An analysis of so-called pukao — colossal stone hats of monumental statues (moai) on Easter Island — provides evidence contrary to the widely held belief that the ancient civilization had a warrior culture.
Pukao are large, cylindrical stones made from a volcanic rock known as ‘red scoria.’
Weighing multiple tons, they were placed on the heads of the moai during prehistoric times, consistent with the Polynesian traditions of honoring their ancestors.
Professor Carl Lipo from the State University of New York, Binghamton, and his colleagues from Pennsylvania State University, California State University, and the University of Oregon produced the first study analyzing the pukao and their significance.
The researchers created 3D images of 50 pukao that once adorned moai and compared them to 13 additional stone hats located in Puna Pau, the island’s red scoria pukao quarry.
They discovered that there are far more drawings carved into pukao than was previously thought.
“With the building mitigating any sense of conflict, the moai construction and pukao placement were key parts to the success of the island,” Professor Lipo said.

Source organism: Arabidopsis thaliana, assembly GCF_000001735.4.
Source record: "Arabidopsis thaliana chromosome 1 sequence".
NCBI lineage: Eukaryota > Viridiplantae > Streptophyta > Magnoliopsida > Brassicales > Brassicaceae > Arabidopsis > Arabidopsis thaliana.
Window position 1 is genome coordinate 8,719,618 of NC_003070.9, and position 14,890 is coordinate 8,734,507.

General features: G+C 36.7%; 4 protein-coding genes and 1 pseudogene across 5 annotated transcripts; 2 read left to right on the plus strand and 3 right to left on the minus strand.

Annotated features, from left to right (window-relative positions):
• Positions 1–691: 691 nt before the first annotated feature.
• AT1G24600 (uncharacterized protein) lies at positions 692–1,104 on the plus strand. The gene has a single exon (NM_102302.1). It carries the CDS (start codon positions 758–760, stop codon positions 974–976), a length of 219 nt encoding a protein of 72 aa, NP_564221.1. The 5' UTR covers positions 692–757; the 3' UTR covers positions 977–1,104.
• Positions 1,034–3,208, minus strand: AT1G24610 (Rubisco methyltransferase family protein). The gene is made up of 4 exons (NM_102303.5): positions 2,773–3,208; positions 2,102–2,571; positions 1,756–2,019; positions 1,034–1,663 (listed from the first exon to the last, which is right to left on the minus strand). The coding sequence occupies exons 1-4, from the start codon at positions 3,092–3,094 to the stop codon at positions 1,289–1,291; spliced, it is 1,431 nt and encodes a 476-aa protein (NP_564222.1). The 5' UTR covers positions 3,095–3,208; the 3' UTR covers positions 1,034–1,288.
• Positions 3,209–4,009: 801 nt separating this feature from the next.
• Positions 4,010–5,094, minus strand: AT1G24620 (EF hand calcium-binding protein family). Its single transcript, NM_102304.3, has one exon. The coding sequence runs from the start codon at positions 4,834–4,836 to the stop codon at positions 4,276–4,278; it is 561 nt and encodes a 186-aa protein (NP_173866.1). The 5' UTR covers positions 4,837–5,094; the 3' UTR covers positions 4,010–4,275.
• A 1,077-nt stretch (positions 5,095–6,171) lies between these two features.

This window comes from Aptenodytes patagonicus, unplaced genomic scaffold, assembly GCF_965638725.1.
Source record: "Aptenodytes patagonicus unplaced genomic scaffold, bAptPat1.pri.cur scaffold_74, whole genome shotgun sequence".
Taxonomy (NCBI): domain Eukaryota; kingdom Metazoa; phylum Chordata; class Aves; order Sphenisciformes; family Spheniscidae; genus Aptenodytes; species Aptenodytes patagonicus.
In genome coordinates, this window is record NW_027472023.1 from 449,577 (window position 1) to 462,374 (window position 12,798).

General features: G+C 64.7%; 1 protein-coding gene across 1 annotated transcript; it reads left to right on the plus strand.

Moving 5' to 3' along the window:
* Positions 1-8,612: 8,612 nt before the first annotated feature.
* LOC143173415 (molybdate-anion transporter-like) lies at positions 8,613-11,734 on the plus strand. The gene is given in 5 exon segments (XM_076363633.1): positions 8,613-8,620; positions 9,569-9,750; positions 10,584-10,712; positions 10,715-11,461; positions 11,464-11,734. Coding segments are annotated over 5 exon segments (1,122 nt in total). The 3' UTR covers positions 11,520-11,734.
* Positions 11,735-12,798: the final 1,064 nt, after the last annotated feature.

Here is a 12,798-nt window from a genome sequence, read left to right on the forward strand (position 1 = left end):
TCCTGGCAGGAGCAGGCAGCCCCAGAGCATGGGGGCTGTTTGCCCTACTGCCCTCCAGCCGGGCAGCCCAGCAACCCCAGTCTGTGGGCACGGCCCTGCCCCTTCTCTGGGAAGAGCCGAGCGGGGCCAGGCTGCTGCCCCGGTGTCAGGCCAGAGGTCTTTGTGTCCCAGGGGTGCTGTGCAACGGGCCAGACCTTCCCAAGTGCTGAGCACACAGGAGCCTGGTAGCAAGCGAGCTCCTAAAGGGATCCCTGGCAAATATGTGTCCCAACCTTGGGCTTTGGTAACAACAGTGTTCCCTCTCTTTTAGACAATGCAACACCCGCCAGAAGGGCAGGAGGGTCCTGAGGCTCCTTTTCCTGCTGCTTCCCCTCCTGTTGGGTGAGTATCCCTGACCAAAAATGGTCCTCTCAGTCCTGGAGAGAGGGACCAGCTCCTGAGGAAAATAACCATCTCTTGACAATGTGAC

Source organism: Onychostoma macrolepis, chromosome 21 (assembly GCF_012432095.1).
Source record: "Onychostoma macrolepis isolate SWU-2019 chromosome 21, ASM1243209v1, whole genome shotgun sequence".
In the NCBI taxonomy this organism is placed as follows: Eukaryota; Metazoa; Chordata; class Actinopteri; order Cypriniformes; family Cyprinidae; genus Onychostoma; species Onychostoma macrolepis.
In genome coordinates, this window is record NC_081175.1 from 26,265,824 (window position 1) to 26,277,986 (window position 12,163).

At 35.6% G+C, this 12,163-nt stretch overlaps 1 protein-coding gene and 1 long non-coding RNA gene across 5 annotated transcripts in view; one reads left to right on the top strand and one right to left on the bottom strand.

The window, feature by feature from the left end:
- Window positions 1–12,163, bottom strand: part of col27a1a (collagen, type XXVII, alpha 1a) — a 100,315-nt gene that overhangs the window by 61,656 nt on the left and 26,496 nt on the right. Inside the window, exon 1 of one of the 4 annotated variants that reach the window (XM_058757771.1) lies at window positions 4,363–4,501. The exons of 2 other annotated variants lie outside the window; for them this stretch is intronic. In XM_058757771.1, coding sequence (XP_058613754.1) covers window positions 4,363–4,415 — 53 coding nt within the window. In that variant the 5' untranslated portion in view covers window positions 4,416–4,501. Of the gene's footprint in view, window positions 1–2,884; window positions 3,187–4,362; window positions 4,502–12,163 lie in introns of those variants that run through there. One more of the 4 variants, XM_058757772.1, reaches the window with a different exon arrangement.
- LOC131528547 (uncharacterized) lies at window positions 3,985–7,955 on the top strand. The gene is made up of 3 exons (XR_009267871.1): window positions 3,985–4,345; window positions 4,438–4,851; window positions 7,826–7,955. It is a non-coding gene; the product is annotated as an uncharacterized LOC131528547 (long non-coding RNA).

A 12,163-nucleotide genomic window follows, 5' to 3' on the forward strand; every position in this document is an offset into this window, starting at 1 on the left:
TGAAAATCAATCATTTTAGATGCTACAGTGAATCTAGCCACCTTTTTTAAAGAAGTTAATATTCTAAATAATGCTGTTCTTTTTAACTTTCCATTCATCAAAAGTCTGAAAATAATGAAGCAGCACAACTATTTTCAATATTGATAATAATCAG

“In our analysis of the archaeological records, we see evidence that demonstrates the prehistoric communities repeatedly worked together to build monuments.”
“The action of cooperation had a benefit to the community by enabling sharing of information and resources.”
“Every time we look at the archaeological record of the island, we are surprised by what we find,” he added.
“There is much more to be learned from this remarkable place — important answers that shed light on the abilities of our ancestors, as well as potential ideas for contemporary society about what it takes to survive on a tiny and remote island.”
The team’s results are published in the journal Advances in Archaeological Practice.
“While Easter Island is famous, the archaeological record of the island is not well-documented,” Professor Lipo said.
“We believe that scientists can learn a great deal from the pukao by examining this new information.”
Sean W. Hixon et al. Using Structure from Motion Mapping to Record and Analyze Details of the Colossal Hats (Pukao) of Monumental Statues on Rapa Nui (Easter Island). Advances in Archaeological Practice, published online October 5, 2017; doi: 10.1017/aap.2017.28
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